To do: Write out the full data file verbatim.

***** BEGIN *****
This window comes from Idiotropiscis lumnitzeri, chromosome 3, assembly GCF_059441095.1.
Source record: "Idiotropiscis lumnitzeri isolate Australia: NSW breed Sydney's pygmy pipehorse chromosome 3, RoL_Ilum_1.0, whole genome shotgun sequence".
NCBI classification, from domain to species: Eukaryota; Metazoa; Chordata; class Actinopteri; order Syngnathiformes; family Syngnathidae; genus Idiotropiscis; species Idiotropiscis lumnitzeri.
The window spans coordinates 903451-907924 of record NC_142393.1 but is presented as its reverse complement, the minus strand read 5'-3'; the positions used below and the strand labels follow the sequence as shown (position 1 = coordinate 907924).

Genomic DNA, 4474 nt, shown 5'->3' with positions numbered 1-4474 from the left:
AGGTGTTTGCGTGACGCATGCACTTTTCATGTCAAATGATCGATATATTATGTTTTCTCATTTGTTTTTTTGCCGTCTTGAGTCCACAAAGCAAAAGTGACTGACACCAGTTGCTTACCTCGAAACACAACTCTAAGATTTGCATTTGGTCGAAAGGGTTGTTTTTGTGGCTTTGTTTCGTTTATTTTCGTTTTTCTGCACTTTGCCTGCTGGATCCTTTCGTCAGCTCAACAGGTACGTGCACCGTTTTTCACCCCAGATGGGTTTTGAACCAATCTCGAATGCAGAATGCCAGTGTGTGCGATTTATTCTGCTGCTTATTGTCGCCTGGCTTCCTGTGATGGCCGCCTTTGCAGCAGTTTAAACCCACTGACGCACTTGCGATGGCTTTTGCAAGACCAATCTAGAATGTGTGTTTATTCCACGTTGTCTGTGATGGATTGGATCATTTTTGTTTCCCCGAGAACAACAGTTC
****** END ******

This window comes from Idiotropiscis lumnitzeri, chromosome 3, assembly GCF_059441095.1.
Source record: "Idiotropiscis lumnitzeri isolate Australia: NSW breed Sydney's pygmy pipehorse chromosome 3, RoL_Ilum_1.0, whole genome shotgun sequence".
NCBI classification, from domain to species: Eukaryota; Metazoa; Chordata; class Actinopteri; order Syngnathiformes; family Syngnathidae; genus Idiotropiscis; species Idiotropiscis lumnitzeri.
The window spans coordinates 903451-907924 of record NC_142393.1 but is presented as its reverse complement, the minus strand read 5'-3'; the positions used below and the strand labels follow the sequence as shown (position 1 = coordinate 907924).

Genomic DNA, 4474 nt, shown 5'->3' with positions numbered 1-4474 from the left:
AGGTGTTTGCGTGACGCATGCACTTTTCATGTCAAATGATCGATATATTATGTTTTCTCATTTGTTTTTTTGCCGTCTTGAGTCCACAAAGCAAAAGTGACTGACACCAGTTGCTTACCTCGAAACACAACTCTAAGATTTGCATTTGGTCGAAAGGGTTGTTTTTGTGGCTTTGTTTCGTTTATTTTCGTTTTTCTGCACTTTGCCTGCTGGATCCTTTCGTCAGCTCAACAGGTACGTGCACCGTTTTTCACCCCAGATGGGTTTTGAACCAATCTCGAATGCAGAATGCCAGTGTGTGCGATTTATTCTGCTGCTTATTGTCGCCTGGCTTCCTGTGATGGCCGCCTTTGCAGCAGTTTAAACCCACTGACGCACTTGCGATGGCTTTTGCAAGACCAATCTAGAATGTGTGTTTATTCCACGTTGTCTGTGATGGATTGGATCATTTTTGTTTCCCCGAGAACAACAGTTC